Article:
--> Skip to main content

Sashti Tantra – Text On Samkhya Philosophy

Sashti Tantra is a text formulated the Samkhya philosophy. The origin of Samkhya dates back to the Vedas. But to trace its origin and development is perhaps one of the most difficult tasks, as most of the ancient writers and the texts are lost to antiquity, Shashti Tantra being one such text.

Sashti Tantra, “the science of sixty topics”, seems to denote a text which formulated the Samkhya system of philosophical speculation. It is also held that Sastitantra may even be a proper name for the system as a whole.

The sixty topics discussed here are – mulikartha (ten principal topics), viparyaya (five fundamental misconceptions), asakti (twenty eight dysfunctions), tusti (nine contentments) and siddhi (eight attainments).

The text can be inferred through many references to it in Samkhya literature and other texts of other philosophical schools.

In a long passage attributed to Devala (1st century BCE) in Aparakartika on Yajnavalkya Smriti, the term Tantra is mentioned in the context of a Samkhya text.

In Jayamangala commentary (7th century CE) the oldest one on Samkhya Karika, the passage “Sashtitantrakhyam Sastikhandakrtam” indicates the extent of the work to sixty chapters.

Vacaspati (9th century CE) in his Tattvavisaradi identifies a quotation in Vyasa’s Yogasutra Bhashya (IV.13) as deriving from a work entitled Sastitantra.

Regarding the authorship of Sashti Tantra various references are found.

Yuktidipika indicates in its introductory verses that the scheme of Sashti Tantra was handed down by Kapila himself.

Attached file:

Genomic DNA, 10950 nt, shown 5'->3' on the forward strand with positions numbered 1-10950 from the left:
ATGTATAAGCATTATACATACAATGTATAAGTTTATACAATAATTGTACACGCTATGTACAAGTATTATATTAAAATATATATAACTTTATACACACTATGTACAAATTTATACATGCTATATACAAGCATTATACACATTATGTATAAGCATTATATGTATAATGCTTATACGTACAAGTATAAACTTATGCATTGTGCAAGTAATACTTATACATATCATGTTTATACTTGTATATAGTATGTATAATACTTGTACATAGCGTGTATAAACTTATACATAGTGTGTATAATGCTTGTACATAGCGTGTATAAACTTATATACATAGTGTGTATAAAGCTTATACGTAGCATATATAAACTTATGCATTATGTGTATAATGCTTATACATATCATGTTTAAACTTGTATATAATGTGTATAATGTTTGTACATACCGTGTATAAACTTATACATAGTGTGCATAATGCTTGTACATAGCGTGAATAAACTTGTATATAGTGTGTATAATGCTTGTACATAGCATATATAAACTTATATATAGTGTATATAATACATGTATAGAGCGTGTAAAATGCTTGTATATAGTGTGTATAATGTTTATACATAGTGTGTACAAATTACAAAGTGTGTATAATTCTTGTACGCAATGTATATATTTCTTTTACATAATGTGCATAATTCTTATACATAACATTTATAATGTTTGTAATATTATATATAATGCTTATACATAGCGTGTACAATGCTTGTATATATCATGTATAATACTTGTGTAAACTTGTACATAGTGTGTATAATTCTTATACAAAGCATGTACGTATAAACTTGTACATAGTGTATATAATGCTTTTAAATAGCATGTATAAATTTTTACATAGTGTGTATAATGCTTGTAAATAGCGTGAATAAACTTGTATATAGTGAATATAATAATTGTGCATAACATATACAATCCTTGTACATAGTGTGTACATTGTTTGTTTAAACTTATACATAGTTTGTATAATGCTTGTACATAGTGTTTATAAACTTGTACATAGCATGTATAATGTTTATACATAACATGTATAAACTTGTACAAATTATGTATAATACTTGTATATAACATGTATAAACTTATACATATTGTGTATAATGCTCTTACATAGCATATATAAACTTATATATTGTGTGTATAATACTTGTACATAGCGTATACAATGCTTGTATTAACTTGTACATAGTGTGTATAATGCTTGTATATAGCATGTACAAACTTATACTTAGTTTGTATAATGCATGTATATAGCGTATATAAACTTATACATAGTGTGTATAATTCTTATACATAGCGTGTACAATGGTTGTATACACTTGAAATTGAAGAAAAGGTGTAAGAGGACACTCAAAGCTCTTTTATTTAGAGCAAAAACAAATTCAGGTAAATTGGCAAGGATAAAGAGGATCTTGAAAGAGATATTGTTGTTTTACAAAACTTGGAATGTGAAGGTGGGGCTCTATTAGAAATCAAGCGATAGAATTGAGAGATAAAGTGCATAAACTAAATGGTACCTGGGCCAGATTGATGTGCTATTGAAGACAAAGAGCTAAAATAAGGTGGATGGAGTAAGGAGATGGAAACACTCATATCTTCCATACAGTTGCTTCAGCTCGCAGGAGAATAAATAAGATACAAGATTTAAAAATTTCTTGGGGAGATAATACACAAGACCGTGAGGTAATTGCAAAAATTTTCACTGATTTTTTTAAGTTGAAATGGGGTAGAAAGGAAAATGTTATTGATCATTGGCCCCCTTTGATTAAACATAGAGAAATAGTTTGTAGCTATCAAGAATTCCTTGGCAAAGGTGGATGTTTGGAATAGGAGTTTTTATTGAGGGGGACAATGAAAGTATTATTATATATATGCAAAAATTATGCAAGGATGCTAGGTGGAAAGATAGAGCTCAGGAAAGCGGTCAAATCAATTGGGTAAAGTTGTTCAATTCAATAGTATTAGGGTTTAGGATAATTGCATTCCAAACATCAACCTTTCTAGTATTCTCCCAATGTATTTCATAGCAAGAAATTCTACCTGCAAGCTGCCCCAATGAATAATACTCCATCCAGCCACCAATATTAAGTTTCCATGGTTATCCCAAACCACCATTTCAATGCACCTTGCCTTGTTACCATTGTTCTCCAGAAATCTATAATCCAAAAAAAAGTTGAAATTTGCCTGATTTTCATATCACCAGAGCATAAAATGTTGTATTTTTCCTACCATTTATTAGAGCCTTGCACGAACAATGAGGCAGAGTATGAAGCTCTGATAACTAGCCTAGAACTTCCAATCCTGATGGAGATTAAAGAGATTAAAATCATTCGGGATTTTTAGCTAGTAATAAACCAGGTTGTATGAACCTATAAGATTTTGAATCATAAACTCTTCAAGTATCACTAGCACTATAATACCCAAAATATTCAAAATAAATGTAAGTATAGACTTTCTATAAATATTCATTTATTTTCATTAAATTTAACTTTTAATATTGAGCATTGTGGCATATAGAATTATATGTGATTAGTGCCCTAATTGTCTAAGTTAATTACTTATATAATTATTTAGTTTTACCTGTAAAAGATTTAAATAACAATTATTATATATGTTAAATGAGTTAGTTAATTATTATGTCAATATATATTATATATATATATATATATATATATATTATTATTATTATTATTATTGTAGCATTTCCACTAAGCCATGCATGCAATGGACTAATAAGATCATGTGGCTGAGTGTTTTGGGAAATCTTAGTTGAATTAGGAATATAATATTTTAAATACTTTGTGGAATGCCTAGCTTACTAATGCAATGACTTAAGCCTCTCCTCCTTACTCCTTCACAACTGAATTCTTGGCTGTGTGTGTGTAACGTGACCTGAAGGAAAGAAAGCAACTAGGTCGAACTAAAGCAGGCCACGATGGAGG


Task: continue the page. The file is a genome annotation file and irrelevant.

In the work Kalpasutra of the Jaina School, Mahavira is referred to as Sastitantravisarada. In the commentary the author Yasovijaya takes it to the Sashtitantram Kapilasastram.

There is a reference to Kapila Sashtitantra in the Jaina work Avuyogadvara-sutra, where the works of rival schools are censured.

In his Brahmasutra-bhashya, Samhara refers to Tantrakhya-smriti as Paramasrshipranita, in which Paramarsi is identified with Kapila by Vacaspati.

Panchasikha is also attributed with a massive treatise in verse called Sashtitantra, but on comparing the views ascribed to him in the Mahabharata, they are found to be at variance with each other.

Varsaganya is also attributed with the work called Sashti Tantra by Vacaspati in his Brahmasutra-bhashya (II.1.3). But this quotation is in a prose form and the source of it is from a Yogasastra.

On account of the above mentioned complexities regarding the authorship and the nature of the work, scholars suggest that the original verse or aphorism of Kapila was greatly expanded by Panchasikha and finally revised into a verse cum prose form by Varsaganya.

There are also opinions that Tattvasamasa-sutra ascribed to a later date by western scholars, could have been Mula-Sastitantra ascribed to Maharishi Kapila, as the text follows the scheme of pre Samkhya Karika, and was later expanded and revised by Panchasikha and Varshaganya.

Source - Encyclopedia of Hinduism Volume IX - IHRF page 302 - 303